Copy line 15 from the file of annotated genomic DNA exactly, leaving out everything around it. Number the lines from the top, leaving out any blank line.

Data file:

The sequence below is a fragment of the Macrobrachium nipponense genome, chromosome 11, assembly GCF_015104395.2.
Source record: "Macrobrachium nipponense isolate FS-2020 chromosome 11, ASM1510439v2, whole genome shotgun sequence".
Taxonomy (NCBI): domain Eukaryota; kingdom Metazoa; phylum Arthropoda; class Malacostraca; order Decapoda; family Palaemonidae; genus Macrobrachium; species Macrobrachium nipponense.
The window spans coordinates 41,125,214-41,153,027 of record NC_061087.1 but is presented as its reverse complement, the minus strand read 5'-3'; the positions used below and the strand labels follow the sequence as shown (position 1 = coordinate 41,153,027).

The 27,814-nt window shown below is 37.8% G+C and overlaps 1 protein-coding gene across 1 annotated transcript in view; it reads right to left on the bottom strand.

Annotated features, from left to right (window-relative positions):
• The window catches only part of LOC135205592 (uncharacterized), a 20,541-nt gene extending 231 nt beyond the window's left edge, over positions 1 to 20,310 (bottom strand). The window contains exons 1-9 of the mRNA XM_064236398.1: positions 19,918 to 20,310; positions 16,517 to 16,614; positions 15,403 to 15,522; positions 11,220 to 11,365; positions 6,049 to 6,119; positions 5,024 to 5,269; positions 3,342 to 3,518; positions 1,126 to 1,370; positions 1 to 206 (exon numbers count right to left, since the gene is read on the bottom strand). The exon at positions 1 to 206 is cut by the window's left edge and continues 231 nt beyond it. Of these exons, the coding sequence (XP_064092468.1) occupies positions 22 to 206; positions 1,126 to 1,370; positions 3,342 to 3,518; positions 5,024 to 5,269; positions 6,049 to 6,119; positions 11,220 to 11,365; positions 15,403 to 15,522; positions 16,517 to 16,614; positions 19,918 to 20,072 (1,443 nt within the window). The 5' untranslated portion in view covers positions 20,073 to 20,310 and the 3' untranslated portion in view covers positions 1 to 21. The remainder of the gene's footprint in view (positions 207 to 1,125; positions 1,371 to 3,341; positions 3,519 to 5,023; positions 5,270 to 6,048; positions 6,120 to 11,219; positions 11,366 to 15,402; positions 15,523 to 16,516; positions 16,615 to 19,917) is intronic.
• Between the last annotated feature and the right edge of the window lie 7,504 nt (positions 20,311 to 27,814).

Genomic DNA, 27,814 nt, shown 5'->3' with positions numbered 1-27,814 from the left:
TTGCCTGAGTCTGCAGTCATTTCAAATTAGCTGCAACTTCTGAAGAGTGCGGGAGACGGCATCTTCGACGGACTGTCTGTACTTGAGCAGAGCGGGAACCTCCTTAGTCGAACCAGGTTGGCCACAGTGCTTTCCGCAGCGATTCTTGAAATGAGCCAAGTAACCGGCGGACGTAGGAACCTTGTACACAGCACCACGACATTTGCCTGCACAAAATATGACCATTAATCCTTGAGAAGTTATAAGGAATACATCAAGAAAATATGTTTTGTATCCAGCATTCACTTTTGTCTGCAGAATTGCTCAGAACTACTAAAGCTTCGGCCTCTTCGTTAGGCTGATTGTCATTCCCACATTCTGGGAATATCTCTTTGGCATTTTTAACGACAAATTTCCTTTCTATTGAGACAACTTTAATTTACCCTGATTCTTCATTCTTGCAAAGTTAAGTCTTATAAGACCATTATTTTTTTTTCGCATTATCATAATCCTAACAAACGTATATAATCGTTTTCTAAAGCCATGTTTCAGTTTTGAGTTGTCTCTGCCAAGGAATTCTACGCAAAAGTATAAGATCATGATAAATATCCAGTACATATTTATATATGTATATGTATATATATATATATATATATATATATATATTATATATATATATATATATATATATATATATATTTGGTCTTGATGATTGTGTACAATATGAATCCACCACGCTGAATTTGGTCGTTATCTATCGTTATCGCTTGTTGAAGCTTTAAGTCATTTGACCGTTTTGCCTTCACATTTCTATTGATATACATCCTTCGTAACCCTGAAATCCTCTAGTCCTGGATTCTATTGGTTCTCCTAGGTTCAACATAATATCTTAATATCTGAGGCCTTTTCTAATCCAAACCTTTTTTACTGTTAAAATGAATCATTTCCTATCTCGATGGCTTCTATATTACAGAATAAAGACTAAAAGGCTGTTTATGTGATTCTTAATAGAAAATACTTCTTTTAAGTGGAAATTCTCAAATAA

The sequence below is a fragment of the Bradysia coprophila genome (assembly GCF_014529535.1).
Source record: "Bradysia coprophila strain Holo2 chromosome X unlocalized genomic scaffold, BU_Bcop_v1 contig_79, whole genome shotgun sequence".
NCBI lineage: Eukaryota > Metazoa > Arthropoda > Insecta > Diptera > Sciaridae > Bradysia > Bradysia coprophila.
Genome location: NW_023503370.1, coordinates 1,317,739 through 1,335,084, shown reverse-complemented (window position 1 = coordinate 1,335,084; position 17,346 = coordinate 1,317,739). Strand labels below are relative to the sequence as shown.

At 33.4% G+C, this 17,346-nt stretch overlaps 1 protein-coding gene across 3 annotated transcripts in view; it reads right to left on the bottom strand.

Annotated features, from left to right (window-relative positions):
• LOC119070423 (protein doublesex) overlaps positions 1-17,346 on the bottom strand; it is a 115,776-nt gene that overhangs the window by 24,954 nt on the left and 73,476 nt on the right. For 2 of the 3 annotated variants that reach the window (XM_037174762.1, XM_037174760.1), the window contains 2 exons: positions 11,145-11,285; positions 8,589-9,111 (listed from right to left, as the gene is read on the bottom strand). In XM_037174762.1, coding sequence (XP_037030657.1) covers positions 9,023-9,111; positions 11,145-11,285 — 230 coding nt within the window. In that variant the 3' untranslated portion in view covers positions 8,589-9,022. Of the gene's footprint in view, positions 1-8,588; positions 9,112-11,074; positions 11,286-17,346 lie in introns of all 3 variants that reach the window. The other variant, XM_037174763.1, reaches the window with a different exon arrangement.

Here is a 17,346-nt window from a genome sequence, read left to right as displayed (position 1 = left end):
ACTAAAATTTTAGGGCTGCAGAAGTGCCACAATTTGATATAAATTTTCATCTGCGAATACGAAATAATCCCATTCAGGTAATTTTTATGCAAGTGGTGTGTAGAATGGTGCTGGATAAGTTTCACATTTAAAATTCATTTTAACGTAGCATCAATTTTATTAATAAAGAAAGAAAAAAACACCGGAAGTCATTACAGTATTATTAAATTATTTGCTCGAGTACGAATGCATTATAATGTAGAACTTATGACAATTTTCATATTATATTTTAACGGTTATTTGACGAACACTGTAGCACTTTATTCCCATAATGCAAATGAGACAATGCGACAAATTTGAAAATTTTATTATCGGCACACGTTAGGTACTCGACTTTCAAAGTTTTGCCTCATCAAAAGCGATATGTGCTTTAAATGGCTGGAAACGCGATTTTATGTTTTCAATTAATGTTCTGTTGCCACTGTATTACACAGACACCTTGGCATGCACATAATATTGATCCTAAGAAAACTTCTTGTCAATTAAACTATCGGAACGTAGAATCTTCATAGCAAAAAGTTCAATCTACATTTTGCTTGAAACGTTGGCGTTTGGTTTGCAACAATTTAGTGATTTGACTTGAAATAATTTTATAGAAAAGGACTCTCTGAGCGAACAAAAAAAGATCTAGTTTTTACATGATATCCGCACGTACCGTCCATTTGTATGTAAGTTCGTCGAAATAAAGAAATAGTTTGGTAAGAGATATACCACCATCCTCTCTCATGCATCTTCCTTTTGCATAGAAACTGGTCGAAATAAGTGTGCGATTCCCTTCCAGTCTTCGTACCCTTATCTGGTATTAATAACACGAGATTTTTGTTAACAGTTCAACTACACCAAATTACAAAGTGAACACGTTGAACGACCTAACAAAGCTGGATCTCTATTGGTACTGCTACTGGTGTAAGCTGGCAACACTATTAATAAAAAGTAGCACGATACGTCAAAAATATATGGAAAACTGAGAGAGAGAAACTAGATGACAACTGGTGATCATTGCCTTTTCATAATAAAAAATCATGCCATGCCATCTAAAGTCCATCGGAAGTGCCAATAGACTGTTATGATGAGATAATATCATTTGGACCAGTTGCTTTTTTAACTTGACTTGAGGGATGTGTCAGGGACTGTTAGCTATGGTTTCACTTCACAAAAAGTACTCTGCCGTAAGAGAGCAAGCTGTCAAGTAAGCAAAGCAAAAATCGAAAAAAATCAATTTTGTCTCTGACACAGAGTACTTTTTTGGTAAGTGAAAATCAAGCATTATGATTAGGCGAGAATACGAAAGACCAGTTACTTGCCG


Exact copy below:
At 33.4% G+C, this 17,346-nt stretch overlaps 1 protein-coding gene across 3 annotated transcripts in view; it reads right to left on the bottom strand.